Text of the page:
The girls named her Gooseberry after a cat in a book. That cat also is gray, with big green eyes.
These little piggies have been exhausting!
They escaped last night and ran deep into the dark woods. We thought we'd never see them again.
But then we heard oinking under the window. They were back.
Then they escaped again, from a better pen. This morning the neighbor called with pigs in his goat pen.
They got past us all and ran into the woods again.
But then they came home again.
Now they are hopefully secure in their small pen, built especially for Houdini pigs.
Laura's chicks came last Thursday morning!
I forgot to blog them, probably because I put them on facebook and considered them publicized.
So here are Laura's 16 laying hens in miniature.
They're Golden Comets, a mix of a New Hampshire Red daddy and a White Rock momma. The Amish folks around here use them as laying hens because they lay beautiful dark brown eggs daily once they get started at around 20 weeks.
They are soft and fuzzy, and so friendly and docile that they fall sound asleep in your hands.
Tonight wasn't a good night to get a pretty picture of these two cuties. By the time we got home it was pitch black.
Darn Autumnal Equinox.
But tomorrow is another day, and I promise some pictures of two tiny piglets for you to enjoy.
These are just two of the four pigs that Katie is planning to use in her pig breeding operation. They're just mixed breed piglets from an Amish friend down the road.
One of them is destined to take up residence in Barefoot and Sometimes Pregnant's freezer.
Katie is contemplating using the other one of these ladies as a second breeding sow for her soon to be purchased Gloucestershire Old Spot boar.
Either that or we'll eat her this winter.
I couldn't decide what to blog. I wanted the post to be boastful, yet yummy.
Here is just a small portion of breakfast by Becky this morning.
She made applesauce from a few of the apples that Danny bought at auction yesterday,
and these buttermilk pancakes.
They were delicious!
Katie reckons she's ready to step her pig business up a notch by making the move from raising a pig for the freezer to breeding heritage hogs.
Gloucestershire Old Spots are an endangered old breed who are supposed to be docile and well suited to being pastured.
Here's an 1834 painting of a "GOS" pig.
I think Katie's pigs will lend a rustic air to Providence Farm.
Yesterday before the surprise Jersey cow was delivered, I saw an ad on Craigslist for a milk machine. Cheap!
So Laura and I drove up the road, bought the machine, and came home right before Penny stepped off of her trailer and into our hearts.
Penny hasn't been machine milked before, so we milked her by hand last night and this morning to settle her in more easily.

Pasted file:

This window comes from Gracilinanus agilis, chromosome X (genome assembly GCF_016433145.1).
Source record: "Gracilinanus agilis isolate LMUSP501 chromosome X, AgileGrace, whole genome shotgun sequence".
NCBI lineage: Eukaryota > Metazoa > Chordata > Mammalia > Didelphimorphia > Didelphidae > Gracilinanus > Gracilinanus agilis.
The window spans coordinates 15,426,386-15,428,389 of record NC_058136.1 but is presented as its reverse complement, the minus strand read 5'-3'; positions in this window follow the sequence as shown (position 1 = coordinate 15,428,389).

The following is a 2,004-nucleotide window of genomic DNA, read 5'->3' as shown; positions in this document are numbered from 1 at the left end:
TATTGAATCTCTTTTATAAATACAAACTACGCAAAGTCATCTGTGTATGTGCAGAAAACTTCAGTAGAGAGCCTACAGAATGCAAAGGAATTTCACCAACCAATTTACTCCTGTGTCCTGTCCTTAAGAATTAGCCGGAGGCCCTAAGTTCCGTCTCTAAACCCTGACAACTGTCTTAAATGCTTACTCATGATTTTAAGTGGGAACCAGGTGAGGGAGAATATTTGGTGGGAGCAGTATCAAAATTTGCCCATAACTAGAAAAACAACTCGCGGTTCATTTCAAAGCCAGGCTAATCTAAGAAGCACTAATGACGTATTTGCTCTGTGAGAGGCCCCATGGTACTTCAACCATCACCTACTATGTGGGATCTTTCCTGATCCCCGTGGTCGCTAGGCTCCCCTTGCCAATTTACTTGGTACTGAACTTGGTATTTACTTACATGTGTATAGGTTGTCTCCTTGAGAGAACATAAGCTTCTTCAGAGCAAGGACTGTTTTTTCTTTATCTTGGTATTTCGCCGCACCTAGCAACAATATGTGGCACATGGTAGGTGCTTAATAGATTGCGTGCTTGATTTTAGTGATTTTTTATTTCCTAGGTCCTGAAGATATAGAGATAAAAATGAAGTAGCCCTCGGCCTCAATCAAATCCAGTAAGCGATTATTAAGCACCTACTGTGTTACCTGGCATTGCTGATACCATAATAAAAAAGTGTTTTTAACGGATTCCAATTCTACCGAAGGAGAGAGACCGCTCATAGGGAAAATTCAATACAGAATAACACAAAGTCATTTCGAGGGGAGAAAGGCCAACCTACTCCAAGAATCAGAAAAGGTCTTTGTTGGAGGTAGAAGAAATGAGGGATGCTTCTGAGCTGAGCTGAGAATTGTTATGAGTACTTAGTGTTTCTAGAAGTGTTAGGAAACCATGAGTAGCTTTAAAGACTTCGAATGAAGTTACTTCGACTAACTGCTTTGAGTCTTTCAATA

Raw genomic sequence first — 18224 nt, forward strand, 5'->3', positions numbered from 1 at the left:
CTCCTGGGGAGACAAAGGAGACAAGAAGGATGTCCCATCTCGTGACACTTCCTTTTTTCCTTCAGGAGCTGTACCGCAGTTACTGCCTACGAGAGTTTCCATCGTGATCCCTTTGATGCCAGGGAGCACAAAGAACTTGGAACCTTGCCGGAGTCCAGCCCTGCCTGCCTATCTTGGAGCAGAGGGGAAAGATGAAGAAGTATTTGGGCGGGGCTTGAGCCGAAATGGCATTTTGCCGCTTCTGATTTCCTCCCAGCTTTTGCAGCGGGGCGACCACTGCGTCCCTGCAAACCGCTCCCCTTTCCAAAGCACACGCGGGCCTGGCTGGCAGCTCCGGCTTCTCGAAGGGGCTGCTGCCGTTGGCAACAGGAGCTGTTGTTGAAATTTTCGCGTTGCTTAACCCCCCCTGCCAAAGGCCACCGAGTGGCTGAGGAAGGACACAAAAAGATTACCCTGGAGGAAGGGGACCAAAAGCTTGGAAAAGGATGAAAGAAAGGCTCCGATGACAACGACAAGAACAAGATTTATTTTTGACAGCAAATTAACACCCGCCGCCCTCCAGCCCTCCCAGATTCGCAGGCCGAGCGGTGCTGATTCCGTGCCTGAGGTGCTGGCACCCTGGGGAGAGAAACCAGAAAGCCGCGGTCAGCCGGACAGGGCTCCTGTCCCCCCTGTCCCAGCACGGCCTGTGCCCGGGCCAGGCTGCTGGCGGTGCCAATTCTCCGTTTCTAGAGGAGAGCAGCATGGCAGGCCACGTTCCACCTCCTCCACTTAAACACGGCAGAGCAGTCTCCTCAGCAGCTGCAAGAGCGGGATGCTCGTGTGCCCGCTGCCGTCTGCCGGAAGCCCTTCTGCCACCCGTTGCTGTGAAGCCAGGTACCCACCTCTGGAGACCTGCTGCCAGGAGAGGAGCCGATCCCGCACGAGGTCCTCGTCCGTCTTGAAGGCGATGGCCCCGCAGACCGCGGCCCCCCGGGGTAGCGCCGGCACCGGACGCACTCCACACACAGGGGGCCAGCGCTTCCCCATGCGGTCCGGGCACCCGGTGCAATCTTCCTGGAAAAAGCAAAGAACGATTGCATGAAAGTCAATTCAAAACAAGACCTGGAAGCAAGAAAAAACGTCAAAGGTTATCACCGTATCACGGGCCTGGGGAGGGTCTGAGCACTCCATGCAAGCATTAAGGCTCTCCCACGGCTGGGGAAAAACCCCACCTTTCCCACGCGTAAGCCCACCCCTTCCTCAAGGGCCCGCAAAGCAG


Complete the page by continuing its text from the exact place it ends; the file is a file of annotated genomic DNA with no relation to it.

We would have given her more time with hand milking, but this morning she stepped into the stanchion and stood for milking like an old pro, so tonight we'll try the machine for the first time.
When I milked her last night, I was shocked to find her to be the easiest creature I had ever milked, so I felt like the machine had been a mistake. But Becky assured me that although it's nice to have an easy-to-milk cow in case of a power outage or other rare event, she was perfectly content to use the machine normally.
Machines keep the cow's supply up better by getting out every last drop. They make milking effortless (that's a pro and a con) and they keep the milk much cleaner than an open bucket, so it stays fresh much longer.
Here is a small portion of the basket I bought today from the lady who sold Penny to me.
The apples are Jonagolds. I'm going to plant that variety this fall.
I'm not good at gardening, so receiving this plus a watermelon, plus sweet potatoes that were to die for, makes me consider hiring my gardening done!
We decided to milk Penny tonight to get her used to us (and so we had milk to go with our cookies.)
She put her head in the stanchion and proceeded to munch contentedly while we all took turns milking her.
I had never experienced a Jersey before, but now I don't wonder that they're so popular as family milk cows. What a dream to milk!
She gave a half gallon tonight. She's been giving a gallon and a half once a day. We'll milk her twice a day to keep her production up while she settles in, then switch back to just once.
She's expecting a purebred Jersey calf in January.
We'll milk till November then give her a break till the baby comes.
Seriously, buy a Jersey.
Dan and I heard that a friend was selling a Jersey cow in milk.
Penny is that cow.
So we bought her as a present for Becky, who's wanted a Jersey milk cow for a long time.
Penny is two years old and is expecting a Jersey calf in January. She's giving a gallon and a half now, being milked once a day. We can milk her till Thanksgiving before giving her a break before January's blessed event.
I will blog the other half of Becky's surprise tomorrow.
Katie snapped this beautiful picture of our dramatic sunset.
The weather is still hot and muggy, but oh-so-much more comfortable than the heat wave of mid-summer.
Now although the days are hot, evening brings cooler temperatures and the chirping of crickets, locusts, and frogs of all varieties.
We haven't had an actual crispness to the air yet. I think everyone, human and animal, is waiting with bated breath for that night to arrive!